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Qualifying ends soon for local elections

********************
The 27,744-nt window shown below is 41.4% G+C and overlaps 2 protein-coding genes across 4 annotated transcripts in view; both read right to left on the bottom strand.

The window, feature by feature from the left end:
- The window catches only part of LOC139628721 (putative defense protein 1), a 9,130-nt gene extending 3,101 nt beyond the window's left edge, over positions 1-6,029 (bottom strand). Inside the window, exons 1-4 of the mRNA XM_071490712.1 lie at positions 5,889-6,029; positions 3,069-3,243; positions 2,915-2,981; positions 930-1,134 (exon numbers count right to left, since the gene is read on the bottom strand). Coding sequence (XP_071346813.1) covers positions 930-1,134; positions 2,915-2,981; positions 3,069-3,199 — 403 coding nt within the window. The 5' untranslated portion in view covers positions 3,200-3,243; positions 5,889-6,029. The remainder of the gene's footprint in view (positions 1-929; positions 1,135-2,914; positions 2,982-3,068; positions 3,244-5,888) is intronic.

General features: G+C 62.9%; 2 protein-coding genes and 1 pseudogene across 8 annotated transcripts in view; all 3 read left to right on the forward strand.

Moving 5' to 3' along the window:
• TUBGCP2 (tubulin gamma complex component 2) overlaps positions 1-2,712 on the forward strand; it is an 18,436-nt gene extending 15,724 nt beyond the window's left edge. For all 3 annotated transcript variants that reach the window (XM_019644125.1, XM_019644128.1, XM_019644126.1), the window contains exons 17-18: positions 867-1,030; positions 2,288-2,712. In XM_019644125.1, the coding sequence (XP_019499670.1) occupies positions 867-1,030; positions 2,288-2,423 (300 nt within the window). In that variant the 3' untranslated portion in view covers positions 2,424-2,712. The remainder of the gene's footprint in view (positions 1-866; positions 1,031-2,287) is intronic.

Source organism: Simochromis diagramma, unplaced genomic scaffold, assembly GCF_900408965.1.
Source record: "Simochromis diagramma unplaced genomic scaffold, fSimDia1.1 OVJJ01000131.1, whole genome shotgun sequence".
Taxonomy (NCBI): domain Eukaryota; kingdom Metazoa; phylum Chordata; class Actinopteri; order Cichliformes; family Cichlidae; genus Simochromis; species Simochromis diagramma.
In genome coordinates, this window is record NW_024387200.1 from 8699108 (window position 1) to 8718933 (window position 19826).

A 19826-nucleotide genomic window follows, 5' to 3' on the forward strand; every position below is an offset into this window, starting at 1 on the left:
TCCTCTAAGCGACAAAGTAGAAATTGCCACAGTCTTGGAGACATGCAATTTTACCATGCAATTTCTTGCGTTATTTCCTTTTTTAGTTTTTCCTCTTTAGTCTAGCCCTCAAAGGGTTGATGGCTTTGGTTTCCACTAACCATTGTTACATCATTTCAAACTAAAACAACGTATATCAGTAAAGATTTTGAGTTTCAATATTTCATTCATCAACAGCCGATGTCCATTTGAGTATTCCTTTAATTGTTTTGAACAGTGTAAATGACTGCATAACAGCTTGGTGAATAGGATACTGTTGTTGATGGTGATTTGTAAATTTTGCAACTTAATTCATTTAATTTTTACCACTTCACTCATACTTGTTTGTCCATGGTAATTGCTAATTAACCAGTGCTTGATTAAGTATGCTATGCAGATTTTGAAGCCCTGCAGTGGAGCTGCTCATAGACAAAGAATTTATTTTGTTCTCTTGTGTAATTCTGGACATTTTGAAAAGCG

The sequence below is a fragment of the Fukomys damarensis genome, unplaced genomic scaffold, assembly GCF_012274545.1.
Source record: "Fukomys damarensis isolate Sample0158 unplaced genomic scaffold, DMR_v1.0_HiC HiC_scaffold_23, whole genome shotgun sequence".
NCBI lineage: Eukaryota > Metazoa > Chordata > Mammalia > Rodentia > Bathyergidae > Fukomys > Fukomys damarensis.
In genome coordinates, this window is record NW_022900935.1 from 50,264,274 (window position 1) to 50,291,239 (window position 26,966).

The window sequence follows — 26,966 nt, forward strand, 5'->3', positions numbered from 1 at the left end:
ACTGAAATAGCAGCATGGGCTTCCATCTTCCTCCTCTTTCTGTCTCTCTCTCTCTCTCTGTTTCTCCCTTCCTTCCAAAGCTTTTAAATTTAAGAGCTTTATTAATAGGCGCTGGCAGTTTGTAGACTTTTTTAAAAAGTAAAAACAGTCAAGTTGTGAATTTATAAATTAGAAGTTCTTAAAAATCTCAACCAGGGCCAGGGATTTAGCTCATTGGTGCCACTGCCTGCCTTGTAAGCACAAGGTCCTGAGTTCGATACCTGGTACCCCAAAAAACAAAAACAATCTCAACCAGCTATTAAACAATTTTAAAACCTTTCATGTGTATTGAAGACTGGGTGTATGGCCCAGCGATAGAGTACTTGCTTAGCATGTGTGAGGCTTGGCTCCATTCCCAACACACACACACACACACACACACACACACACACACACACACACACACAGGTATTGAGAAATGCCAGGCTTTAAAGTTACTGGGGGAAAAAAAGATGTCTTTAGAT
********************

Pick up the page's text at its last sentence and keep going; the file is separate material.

Local qualifying for the May 19 General Primary is ongoing during business hours at the Office of Registration and Elections at 81 Jackson Street in Zebulon until noon on Friday, March 6. Offices in Pike that are up for election included sheriff, county commission chairman, probate judge, magistrate judge, clerk of court, tax commissioner, coroner, county commission District 3 and District 4 seats and the District 3, 4 and 5 school board seats. Qualifying fees were approved by commissioners at their Jan. 8 meeting and are as follows: county commission chairman – $180; county commissioner – $162; magistrate judge – $1,392.25; probate judge – $1,392.25; superior court clerk – $1,392.25; tax commissioner – $1,392.25; sheriff – $1,616.40; coroner – $298.54; and school board member – $72. Those who qualified as of press time Monday include Rebekah Hanson and Pam Thompson for Pike County Clerk of Superior Court; Marcia Callaway Ingram for Magistrate Judge; Virginia ‘˜Ginny’ Blakeney and Brent Taylor for Pike County Probate Judge; Jimmy Thomas for sheriff; and Denise Burrell for District 5 and Marci Bradberry for District 4 school board seats. All candidates who submit bios to the Pike County Journal Reporter via will have them published prior to the election. Early voting for the March 24 Presidential Preference Primary started Monday, March 2 and will last through Friday, March 20 from 9 a.m. to 4 p.m. at the Office of Elections and Registration. Saturday voting will be offered as well on March 14. ’The change in time for voting is due to the process that has to occur before voting can begin each day. I would encourage voters to vote early, that way they can pick the day they want to come and vote instead of just having Election Day to vote,’ said Pike’s elections supervisor Lynn Vickers. ‘This election is a great opportunity to vote on the new machines. A picture ID is needed to vote.’  Pike County voters will use Georgia’s new secure paper-ballot system during upcoming elections and it is set up at the office of registration and elections for citizens to test out. During the elections, voters will select the candidates on the touchscreen, then review their selections before printing the ballot on paper. The paper ballots will then have to be run through a ballot scanner to record the citizen’s vote. A state grant of $207,000 for Pike County provided the equipment, tables, cords and other items needed to take care of the equipment. Pike County will receive 57 new voting machines and printers as well as 11 ballot scanners. The county will not have to purchase any extra equipment, but will see an increase in the cost of elections due to the additional poll workers who will be needed. She said an additional two to three poll workers will be needed on election day. ’The new system is going to require more poll workers because someone has to stay at the ballot scanner machine at all times,’ said Vickers. The general primary election will be held May 19 – including local offices – with a general primary runoff set for July 21. The general election for the presidential election is set for Tuesday, Nov. 3.

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